Mostly I'm blaming World of Warcraft. I mean, if those folks at Blizzard hadn't put their danged Fire Festival at the same time as I got interested in spinning again, we wouldn't be having this sort of trouble, now would we?
I've been thinking of doing something different with the blog these past few days. I know this is a knitting blog, but to be honest when you're working on only one or two projects that are on tiny yarn and tiny needles (hello, Irish Miss scarf!) and your camera doesn't work for shit (still can't find that damn connecter cord), words are all you got. So I got thinking, around the time that I did the zombie post - writing fiction is fun! So maybe I should post some of my fiction here? All I've really got on me right now is my NaNo Novel from last year - would folks be interested in seeing that up here? I warn you, it's not edited AT ALL, and in my opinion it should get off to a much quicker start than it does, but I like it. It's 50,000 words, but that doesn't include all of the story. When I got to certain parts, I'd have to actually WORK on it, to make it go. It might be good practice, it might just be fun to do. Anyone interested?
As a teaser, here is the excerpt I posted last year:
Dr. Phillip Jennings scratched a flea in his beard. The sweet smoky smell of beans cooking over an open fire comforted him, and he leaned back against the concrete and lumber contraption he called home. It was nice living here, under the Bryan River bridge, not a care in the world. Once or two hours a week he’d go into town and help the poor little engineering majors with their homework in exchange for canned food, soap, bottled water, and a few packs of cigarettes. He didn’t smoke, and he told them so, but still they gave him the cigarettes. Once he tried to explain the difference in being homeless and being in prison, but the boys eyes (it was only boys he helped to study, the girls were too cautious of his dirty, smelly self) would glaze over, so he stopped. He shared the cigarettes with the other street people, and built up good will. The shelter let him shower there so long as he brought his own soap and wasn’t drunk, which he never was. He enjoyed life too much to drink; his was an existence free from care, and idyllic eden where he could sleep, read or think as much as he wanted, every day of his life.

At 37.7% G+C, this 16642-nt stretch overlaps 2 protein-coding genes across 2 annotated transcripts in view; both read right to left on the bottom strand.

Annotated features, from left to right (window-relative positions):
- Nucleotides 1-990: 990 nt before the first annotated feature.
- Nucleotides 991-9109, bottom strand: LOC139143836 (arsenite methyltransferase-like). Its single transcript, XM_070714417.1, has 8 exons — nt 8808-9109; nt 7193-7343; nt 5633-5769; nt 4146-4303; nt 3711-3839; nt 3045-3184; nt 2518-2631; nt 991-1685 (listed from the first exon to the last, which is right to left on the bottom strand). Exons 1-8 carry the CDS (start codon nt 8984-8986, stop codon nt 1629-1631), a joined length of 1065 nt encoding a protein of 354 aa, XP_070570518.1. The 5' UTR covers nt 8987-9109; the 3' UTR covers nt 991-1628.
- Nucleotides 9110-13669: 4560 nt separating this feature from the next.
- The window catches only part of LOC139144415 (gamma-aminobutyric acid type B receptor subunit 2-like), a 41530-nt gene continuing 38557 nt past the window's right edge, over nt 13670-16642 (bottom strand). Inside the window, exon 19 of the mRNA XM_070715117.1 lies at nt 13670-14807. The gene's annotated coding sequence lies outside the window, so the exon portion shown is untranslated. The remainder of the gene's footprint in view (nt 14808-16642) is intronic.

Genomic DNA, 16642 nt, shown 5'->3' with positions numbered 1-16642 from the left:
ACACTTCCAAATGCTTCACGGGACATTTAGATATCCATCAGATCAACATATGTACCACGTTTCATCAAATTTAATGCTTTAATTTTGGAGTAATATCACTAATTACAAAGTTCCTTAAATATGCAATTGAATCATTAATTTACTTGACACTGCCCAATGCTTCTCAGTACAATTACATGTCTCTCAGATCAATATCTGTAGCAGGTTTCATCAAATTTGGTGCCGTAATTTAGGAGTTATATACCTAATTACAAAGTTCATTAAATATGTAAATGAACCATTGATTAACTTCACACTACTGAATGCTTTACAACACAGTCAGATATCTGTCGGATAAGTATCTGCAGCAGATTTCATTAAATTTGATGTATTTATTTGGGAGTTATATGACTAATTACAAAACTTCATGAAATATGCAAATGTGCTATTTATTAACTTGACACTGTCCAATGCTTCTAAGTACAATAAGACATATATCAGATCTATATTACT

So when he saw the stranger shambling up from the other side of the river, he felt no fear. He waved, and gestured to his beans. “Howdy, brother. You look hungry, want to share some beans? Maybe a smoke?” The stranger said nothing, just continued his clumsy, slow advance. Dr. Jennings scratched idly at his beard flea (he was considering naming it Irving, but thought that might make it harder on himself when the flea drowned in tomorrow’s shower) and waited. Maybe the stranger was a crazy – god knew there were enough of them in the general homeless population, and he knew quite a few of them himself. Most were harmless, but a few were unstable enough to merit avoidance. Dr. Jennings wondering if this man was one of those. “Hey now, brother,” he spoke softly, like to an unfamiliar animal, “There’s no trouble here. I got food to spare and a nice warm fire. Won’t you share it with me?”
The stranger crawled hands and knees slowly up the side of the embankment, putting a cold and dirty hand on Dr. Jennings’ shoulder to steady himself. He started to raise his face.
The eyes were empty, not filled with madness, but cold and glassy as a taxidermied bear’s. The mouth was bloodied and raw, flesh falling in strips from he perfect, white teeth. Those teeth terrified the good doctor more than anything, shining white and clean in that dirty, dead man’s face, the metal gleam of braces undiminished by the meat and gristle of Dr. Jennings’ shoulder and neck as it bowled him slowly over onto the concrete floor, a wailing moan starting somewhere in his belly and escaping through his mouth like steam from a kettle, rising to match that rumbling howling screech from the stranger’s own filthy, dead lips.